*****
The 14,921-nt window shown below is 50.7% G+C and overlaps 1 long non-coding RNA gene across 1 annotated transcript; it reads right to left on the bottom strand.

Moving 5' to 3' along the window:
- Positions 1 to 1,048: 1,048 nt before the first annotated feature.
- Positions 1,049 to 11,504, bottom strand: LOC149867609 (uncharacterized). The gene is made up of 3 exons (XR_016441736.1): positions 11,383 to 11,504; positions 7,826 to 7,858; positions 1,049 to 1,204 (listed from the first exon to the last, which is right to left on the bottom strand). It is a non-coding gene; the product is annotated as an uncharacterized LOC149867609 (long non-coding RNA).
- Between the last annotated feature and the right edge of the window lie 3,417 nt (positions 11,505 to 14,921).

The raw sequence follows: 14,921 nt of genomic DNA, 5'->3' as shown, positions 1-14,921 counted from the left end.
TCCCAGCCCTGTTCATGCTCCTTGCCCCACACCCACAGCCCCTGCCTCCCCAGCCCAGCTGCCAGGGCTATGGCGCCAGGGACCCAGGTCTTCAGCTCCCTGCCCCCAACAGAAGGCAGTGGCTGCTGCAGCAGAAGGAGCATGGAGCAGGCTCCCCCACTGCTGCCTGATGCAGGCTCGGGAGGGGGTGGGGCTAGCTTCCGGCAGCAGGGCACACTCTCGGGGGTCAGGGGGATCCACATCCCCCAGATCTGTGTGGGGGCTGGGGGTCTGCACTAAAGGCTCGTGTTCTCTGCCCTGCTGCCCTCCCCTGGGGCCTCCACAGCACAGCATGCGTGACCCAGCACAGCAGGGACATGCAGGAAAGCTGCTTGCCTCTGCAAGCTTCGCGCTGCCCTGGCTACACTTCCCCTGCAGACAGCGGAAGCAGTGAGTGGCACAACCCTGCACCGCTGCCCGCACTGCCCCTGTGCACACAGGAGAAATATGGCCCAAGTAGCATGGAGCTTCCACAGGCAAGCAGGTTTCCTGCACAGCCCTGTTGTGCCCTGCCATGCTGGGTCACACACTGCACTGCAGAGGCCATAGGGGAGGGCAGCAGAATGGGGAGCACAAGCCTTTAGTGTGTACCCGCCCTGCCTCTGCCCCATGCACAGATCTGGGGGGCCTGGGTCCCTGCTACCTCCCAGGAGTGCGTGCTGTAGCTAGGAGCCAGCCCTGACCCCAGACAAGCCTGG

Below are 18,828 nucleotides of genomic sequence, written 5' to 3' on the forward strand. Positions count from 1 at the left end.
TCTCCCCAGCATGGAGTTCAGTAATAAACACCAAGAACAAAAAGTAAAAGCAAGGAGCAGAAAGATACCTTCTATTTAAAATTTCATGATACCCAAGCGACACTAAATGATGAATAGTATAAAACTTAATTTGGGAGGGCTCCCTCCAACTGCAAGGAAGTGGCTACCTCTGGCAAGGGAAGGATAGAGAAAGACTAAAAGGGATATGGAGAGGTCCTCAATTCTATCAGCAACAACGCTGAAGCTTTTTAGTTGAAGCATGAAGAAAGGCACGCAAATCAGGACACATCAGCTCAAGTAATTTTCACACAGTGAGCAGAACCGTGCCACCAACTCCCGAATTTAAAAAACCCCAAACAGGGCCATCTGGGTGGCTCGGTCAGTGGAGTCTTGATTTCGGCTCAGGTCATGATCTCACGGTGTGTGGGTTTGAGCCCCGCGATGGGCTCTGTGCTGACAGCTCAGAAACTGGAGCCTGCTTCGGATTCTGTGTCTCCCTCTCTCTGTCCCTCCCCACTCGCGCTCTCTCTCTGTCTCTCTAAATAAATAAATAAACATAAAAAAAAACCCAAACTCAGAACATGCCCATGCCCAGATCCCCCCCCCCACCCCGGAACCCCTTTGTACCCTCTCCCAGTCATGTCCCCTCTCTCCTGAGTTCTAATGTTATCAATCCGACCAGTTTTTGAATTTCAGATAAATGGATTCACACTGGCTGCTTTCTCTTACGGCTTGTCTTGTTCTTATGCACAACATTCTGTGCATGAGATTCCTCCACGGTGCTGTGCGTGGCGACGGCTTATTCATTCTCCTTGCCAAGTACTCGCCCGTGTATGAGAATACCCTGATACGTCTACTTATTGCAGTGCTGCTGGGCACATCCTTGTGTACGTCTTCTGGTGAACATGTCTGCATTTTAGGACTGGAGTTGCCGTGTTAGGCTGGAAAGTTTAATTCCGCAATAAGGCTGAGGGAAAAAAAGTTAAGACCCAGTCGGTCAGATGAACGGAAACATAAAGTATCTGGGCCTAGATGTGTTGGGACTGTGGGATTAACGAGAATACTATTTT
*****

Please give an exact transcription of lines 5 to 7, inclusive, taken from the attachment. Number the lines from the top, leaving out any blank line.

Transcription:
- Between the last annotated feature and the right edge of the window lie 3,417 nt (positions 11,505 to 14,921).

The raw sequence follows: 14,921 nt of genomic DNA, 5'->3' as shown, positions 1-14,921 counted from the left end.
TCCCAGCCCTGTTCATGCTCCTTGCCCCACACCCACAGCCCCTGCCTCCCCAGCCCAGCTGCCAGGGCTATGGCGCCAGGGACCCAGGTCTTCAGCTCCCTGCCCCCAACAGAAGGCAGTGGCTGCTGCAGCAGAAGGAGCATGGAGCAGGCTCCCCCACTGCTGCCTGATGCAGGCTCGGGAGGGGGTGGGGCTAGCTTCCGGCAGCAGGGCACACTCTCGGGGGTCAGGGGGATCCACATCCCCCAGATCTGTGTGGGGGCTGGGGGTCTGCACTAAAGGCTCGTGTTCTCTGCCCTGCTGCCCTCCCCTGGGGCCTCCACAGCACAGCATGCGTGACCCAGCACAGCAGGGACATGCAGGAAAGCTGCTTGCCTCTGCAAGCTTCGCGCTGCCCTGGCTACACTTCCCCTGCAGACAGCGGAAGCAGTGAGTGGCACAACCCTGCACCGCTGCCCGCACTGCCCCTGTGCACACAGGAGAAATATGGCCCAAGTAGCATGGAGCTTCCACAGGCAAGCAGGTTTCCTGCACAGCCCTGTTGTGCCCTGCCATGCTGGGTCACACACTGCACTGCAGAGGCCATAGGGGAGGGCAGCAGAATGGGGAGCACAAGCCTTTAGTGTGTACCCGCCCTGCCTCTGCCCCATGCACAGATCTGGGGGGCCTGGGTCCCTGCTACCTCCCAGGAGTGCGTGCTGTAGCTAGGAGCCAGCCCTGACCCCAGACAAGCCTGG